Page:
Citadel of Amman (general view)
Around hegira 110 / AD 728
Hisham ibn Abd al–Malik (AH 105–25 / AD 724–43).
Muslim troops led by Yazid ibn Abi Sufyan conquered Amman in AH 13 / AD 634. Under Umayyad rule, Amman was the capital city of al-Balqa district. A new residential and administrative complex (Dar al-Imara) was built on the Citadel of Amman. The site known in Arabic as al-Qal'a is a well-defined natural elevation at the heart of ancient and modern Amman. The Umayyad town at the citadel comprised a palace complex: a bath complex; a deep, round water reservoir; a central plaza, a congregational mosque and domestic quarters, all of which were enclosed within fortified walls.
The proximity of the city to the centre of power in Damascus, together with the fact that the area was inhabited by tribes traditionally allied to the Umayyad dynasty, had created a favourable atmosphere for the economic development of al-Balqa in general, and Amman in particular. The city flourished during the Umayyad period benefiting from its strategic location on the trade and pilgrimage route between Damascus and Hijaz. Amman lost some of its political significance with the shift of the political centre of the Islamic state to Iraq and declined slightly during the Abbasid period (AH 132–358 / AD 750–969), and yet even more rapidly in the Fatimid period (AH 358–566 / AD 969–1171). By the AH 8th / AD 14th century, Amman was all but lost from historical memory. The Medieval Arab historian Abu al-Fida wrote of Amman in AH 720 / AD 1321: 'A very ancient town and was ruined before the days of Islam'.
In AH 1296 / AD 1879 the Ottoman administration helped to settle emigrants from the Caucasus into a few areas in Jordan including Amman. In 1921 Amman became the capital city of the newly established Emirate of Transjordan founded by the Amir (later king) Abdullah I.
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The Citadel of Amman is a natural elevation within Amman. Muslim troops led by Yazid ibn Abi Sufyan conquered Amman in AH 13 / AD 634, and under Umayyad rule it was the capital of al-Balqa district. The Umayyad town at the citadel comprised a palace complex, a bath, a reservoir, a plaza, a congregational mosque and domestic quarters within fortified walls. The city flourished during the Umayyad period due to its proximity to Damascus but started to decline in the Abbasid period and was abandoned by the 8th / 14th century until 1296 / 1879 when the Ottomans settled Caucasian emigrants in Amman.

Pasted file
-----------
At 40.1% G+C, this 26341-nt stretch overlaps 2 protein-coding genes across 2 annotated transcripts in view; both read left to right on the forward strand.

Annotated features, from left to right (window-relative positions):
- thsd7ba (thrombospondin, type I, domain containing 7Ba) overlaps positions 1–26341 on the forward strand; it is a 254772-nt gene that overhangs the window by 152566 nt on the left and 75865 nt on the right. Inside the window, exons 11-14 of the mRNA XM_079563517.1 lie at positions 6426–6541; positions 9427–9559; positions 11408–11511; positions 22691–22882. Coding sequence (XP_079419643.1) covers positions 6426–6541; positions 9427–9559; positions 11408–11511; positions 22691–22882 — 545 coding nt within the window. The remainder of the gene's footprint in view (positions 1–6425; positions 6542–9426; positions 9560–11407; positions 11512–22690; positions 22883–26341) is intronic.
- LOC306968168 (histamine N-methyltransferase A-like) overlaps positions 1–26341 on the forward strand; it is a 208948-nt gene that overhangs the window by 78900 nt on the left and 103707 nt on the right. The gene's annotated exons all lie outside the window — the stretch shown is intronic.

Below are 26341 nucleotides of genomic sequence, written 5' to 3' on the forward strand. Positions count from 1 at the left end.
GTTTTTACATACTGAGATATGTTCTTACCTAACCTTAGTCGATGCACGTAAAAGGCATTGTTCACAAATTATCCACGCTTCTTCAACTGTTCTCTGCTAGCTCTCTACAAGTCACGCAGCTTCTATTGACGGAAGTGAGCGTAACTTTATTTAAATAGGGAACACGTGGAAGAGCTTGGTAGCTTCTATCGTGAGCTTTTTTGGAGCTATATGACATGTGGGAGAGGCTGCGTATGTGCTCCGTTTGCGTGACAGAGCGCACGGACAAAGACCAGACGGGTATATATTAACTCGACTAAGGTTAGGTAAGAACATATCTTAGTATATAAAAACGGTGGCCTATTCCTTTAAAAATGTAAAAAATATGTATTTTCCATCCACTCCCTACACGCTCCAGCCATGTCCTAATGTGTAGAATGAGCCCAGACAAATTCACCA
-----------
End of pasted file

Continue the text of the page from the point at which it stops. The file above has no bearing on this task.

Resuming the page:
The site was dated on the basis of historical sources and archaeological excavations.
Almagro, A., “El Palacio Omeya de Amman”, La Arquitectura, Madrid, 1983.
Creswell, K. A. C., and Allan, J. W., A Short Account of Early Muslim Architecture, Cairo, 1989, pp.169–73.
Khouri, R. G., Amman: A Brief Guide to the Antiquities, Amman, 1988, pp.16–18.
Koutsoukou, A., et al, The Great Temple of Amman: The Excavations, Amman, 1997, pp.12–16.
Northedge, A. E., Studies on Roman and Islamic Amman, Vol. I., Oxford, 1992, pp.74–104.
Mohammad Najjar "Citadel of Amman (general view)" in Discover Islamic Art, Museum With No Frontiers, 2023. 2023. https://islamicart.museumwnf.org/database_item.php?id=monument;ISL;jo;Mon01;8;en
Prepared by: Mohammad NajjarMohammad Najjar
Mohammad Najjar is an archaeologist and has been Director of Excavations and Surveys at the Department of Antiquities of Jordan since 1988. He studied archaeology at the Institute of Archaeology in Moscow from where he holds his Ph.D. He was affiliated to the Department of Antiquities of Jordan in 1982 as Curator of Jordan Archaeological Museum. He was the Technical Director of Cultural Resources Management (sites development) at the Ministry of Tourism and Antiquities between 1994 and 1997. He is the author of numerous publications on the archaeology of Jordan.
Copyedited by: Mandi GomezMandi Gomez
Amanda Gomez is a freelance copy-editor and proofreader working in London. She studied Art History and Literature at Essex University (1986–89) and received her MA (Area Studies Africa: Art, Literature, African Thought) from SOAS in 1990. She worked as an editorial assistant for the independent publisher Bellew Publishing (1991–94) and studied at Bookhouse and the London College of Printing on day release. She was publications officer at the Museum of London until 2000 and then took a role at Art Books International, where she worked on projects for independent publishers and arts institutions that included MWNF’s English-language editions of the books series Islamic Art in the Mediterranean. She was part of the editorial team for further MWNF iterations: Discover Islamic Art in the Mediterranean Virtual Museum and the illustrated volume Discover Islamic Art in the Mediterranean.
True to its ethos of connecting people through the arts, MWNF has provided Amanda with valuable opportunities for discovery and learning, increased her editorial experience, and connected her with publishers and institutions all over the world. More recently, the projects she has worked on include MWNF’s Sharing History Virtual Museum and Exhibition series, Vitra Design Museum’s Victor Papanek and Objects of Desire, and Haus der Kulturen der Welt’s online publication 2 or 3 Tigers and its volume Race, Nation, Class.
MWNF Working Number: JO 08
Islamic Dynasties / Period
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